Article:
Wellington skills helping quake rebuild
Wellington companies are being encouraged to consider opportunities in the $30 billion Christchurch market.
Jobs advertised online rose 22 per cent in Canterbury during the year to January while Wellington listings declined 2.2 per cent, according to the Ministry of Business, Innovation and Employment.
But businesses in the capital are finding ways to get involved in the rebuild.
Staff from Wellington architects and engineers Stephenson Turner have been making regular trips to Christchurch in the past two years. About two Canterbury homeowners a week were contacting it a year ago about repair work, but principal Dennis Chippindale said residential inquiries had risen to 10 a week.
Wellington architects were sought because they were used to designing buildings with seismic strengthening provisions in mind.
"That's a skill we can bring to Christchurch. It is a little bit different to what Christchurch local designers are used to," Chippindale said, stressing it was important to work with the locals.
"They are really proud people and they've been through a hell of a lot. They're trying to do as much of it as they can themselves so you've really got to be able to bring something special and just muck in and help."
Ashburton-born Peter Tonks, who has been operating traffic management company Traffic Wise in Wellington for seven years, has invested $400,000 in expanding to Christchurch with six new trucks and 10 staff.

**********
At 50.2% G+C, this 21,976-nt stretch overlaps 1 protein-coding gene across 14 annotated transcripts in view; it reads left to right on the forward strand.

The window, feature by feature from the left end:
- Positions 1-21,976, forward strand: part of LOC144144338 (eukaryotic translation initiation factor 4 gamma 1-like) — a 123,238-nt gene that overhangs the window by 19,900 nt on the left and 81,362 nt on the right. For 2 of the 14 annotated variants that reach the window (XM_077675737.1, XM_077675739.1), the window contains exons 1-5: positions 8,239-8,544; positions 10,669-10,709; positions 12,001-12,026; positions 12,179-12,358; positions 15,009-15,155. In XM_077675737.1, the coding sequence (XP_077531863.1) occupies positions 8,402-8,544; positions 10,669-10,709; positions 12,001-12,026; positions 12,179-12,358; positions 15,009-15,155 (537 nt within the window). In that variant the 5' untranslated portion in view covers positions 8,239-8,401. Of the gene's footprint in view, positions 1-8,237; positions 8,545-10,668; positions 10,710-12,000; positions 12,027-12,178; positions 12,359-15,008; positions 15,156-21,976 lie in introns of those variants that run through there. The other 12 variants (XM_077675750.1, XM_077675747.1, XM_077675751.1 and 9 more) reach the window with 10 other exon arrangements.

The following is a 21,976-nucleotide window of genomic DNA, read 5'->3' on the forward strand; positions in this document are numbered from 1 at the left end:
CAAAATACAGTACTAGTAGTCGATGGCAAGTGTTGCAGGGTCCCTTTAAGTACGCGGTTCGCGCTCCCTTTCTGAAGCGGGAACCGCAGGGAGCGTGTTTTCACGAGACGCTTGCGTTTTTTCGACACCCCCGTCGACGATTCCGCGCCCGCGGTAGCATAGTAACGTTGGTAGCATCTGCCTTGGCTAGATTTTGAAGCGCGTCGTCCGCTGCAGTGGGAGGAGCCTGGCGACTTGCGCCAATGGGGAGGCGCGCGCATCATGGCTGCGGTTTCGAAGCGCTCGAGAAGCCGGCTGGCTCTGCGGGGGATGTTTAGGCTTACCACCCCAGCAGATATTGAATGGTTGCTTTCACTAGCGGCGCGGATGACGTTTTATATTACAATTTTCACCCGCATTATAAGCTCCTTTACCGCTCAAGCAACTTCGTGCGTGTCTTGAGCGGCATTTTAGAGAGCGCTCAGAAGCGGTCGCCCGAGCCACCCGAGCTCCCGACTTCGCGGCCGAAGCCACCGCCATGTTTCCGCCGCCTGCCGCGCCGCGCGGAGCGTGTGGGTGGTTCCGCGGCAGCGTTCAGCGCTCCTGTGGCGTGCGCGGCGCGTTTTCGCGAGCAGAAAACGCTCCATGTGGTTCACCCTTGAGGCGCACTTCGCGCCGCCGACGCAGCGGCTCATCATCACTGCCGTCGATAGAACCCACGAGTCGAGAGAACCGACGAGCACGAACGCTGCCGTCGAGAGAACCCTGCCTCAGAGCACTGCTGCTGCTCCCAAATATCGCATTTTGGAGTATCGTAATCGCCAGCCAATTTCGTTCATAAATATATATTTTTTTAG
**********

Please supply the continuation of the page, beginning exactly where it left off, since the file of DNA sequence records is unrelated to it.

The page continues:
Traffic Wise has signed on to manage traffic around sewer and stormwater line surveying that City Care was performing and had other contracts with companies such as Downer.
Tonks was enjoying being "back home" in the South Island half the time by commuting between Wellington and Christchurch, and said the boost in Canterbury work was benefiting his business in both cities.
"In Wellington I did mostly traffic management for the film industry, which is not fulltime really. As a small business you need cashflow so you can fund employing people even if you're not making any money for a while. Thanks to the cashflow from Christchurch we were able to do that. Now we're starting to build the business in Wellington by moving into more infrastructure work and I've got a couple of new staff fulltime in Wellington."
Titan Cranes has added a 250-tonne crane to its Christchurch fleet in response to requests for commercial job quotes. Business development manager Bruce Whiley said it had hired three new Christchurch staff since the first earthquake.
"The full swing of the rebuild has not kicked in. Our guys have been very busy quoting future jobs and we believe the requirement will be for bigger and heavier cranes because the concrete tilt panels that go up in big commercial buildings are going to be bigger, thicker, heavier panels."
Grow Wellington chief executive Gerard Quinn is organising a March 4 forum about how local companies can access the Christchurch market.